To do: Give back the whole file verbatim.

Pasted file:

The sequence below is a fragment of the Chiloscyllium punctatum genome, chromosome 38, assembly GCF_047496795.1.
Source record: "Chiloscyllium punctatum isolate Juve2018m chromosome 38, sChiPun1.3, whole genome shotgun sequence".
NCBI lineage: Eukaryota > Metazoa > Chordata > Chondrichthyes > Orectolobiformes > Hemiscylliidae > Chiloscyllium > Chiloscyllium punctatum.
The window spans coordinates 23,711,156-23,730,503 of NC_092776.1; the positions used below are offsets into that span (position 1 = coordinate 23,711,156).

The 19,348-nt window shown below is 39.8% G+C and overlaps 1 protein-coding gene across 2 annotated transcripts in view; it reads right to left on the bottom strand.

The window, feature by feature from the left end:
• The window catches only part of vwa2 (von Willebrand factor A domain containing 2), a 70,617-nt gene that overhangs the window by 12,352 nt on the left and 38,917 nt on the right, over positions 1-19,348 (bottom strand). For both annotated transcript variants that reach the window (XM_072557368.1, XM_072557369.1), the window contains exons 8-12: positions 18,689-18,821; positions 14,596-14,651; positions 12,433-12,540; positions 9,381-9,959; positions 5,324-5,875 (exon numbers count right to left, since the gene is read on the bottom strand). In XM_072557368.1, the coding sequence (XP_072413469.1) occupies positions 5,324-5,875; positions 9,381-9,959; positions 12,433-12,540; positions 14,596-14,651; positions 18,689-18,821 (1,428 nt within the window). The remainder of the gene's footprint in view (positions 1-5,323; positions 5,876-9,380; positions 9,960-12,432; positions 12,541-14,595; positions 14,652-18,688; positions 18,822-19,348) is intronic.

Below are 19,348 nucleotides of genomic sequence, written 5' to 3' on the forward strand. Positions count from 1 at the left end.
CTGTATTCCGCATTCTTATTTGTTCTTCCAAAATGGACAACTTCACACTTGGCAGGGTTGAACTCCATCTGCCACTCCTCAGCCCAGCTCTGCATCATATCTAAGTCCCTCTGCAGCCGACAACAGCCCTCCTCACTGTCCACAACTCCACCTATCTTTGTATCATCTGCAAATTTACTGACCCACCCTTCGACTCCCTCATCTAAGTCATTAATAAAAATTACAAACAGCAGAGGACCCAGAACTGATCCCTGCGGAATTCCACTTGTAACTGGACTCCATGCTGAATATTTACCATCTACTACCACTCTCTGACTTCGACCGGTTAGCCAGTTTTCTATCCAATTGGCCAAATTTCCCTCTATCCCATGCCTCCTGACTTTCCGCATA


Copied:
The sequence below is a fragment of the Chiloscyllium punctatum genome, chromosome 38, assembly GCF_047496795.1.
Source record: "Chiloscyllium punctatum isolate Juve2018m chromosome 38, sChiPun1.3, whole genome shotgun sequence".
NCBI lineage: Eukaryota > Metazoa > Chordata > Chondrichthyes > Orectolobiformes > Hemiscylliidae > Chiloscyllium > Chiloscyllium punctatum.
The window spans coordinates 23,711,156-23,730,503 of NC_092776.1; the positions used below are offsets into that span (position 1 = coordinate 23,711,156).

The 19,348-nt window shown below is 39.8% G+C and overlaps 1 protein-coding gene across 2 annotated transcripts in view; it reads right to left on the bottom strand.

The window, feature by feature from the left end:
• The window catches only part of vwa2 (von Willebrand factor A domain containing 2), a 70,617-nt gene that overhangs the window by 12,352 nt on the left and 38,917 nt on the right, over positions 1-19,348 (bottom strand). For both annotated transcript variants that reach the window (XM_072557368.1, XM_072557369.1), the window contains exons 8-12: positions 18,689-18,821; positions 14,596-14,651; positions 12,433-12,540; positions 9,381-9,959; positions 5,324-5,875 (exon numbers count right to left, since the gene is read on the bottom strand). In XM_072557368.1, the coding sequence (XP_072413469.1) occupies positions 5,324-5,875; positions 9,381-9,959; positions 12,433-12,540; positions 14,596-14,651; positions 18,689-18,821 (1,428 nt within the window). The remainder of the gene's footprint in view (positions 1-5,323; positions 5,876-9,380; positions 9,960-12,432; positions 12,541-14,595; positions 14,652-18,688; positions 18,822-19,348) is intronic.

Below are 19,348 nucleotides of genomic sequence, written 5' to 3' on the forward strand. Positions count from 1 at the left end.
CTGTATTCCGCATTCTTATTTGTTCTTCCAAAATGGACAACTTCACACTTGGCAGGGTTGAACTCCATCTGCCACTCCTCAGCCCAGCTCTGCATCATATCTAAGTCCCTCTGCAGCCGACAACAGCCCTCCTCACTGTCCACAACTCCACCTATCTTTGTATCATCTGCAAATTTACTGACCCACCCTTCGACTCCCTCATCTAAGTCATTAATAAAAATTACAAACAGCAGAGGACCCAGAACTGATCCCTGCGGAATTCCACTTGTAACTGGACTCCATGCTGAATATTTACCATCTACTACCACTCTCTGACTTCGACCGGTTAGCCAGTTTTCTATCCAATTGGCCAAATTTCCCTCTATCCCATGCCTCCTGACTTTCCGCATA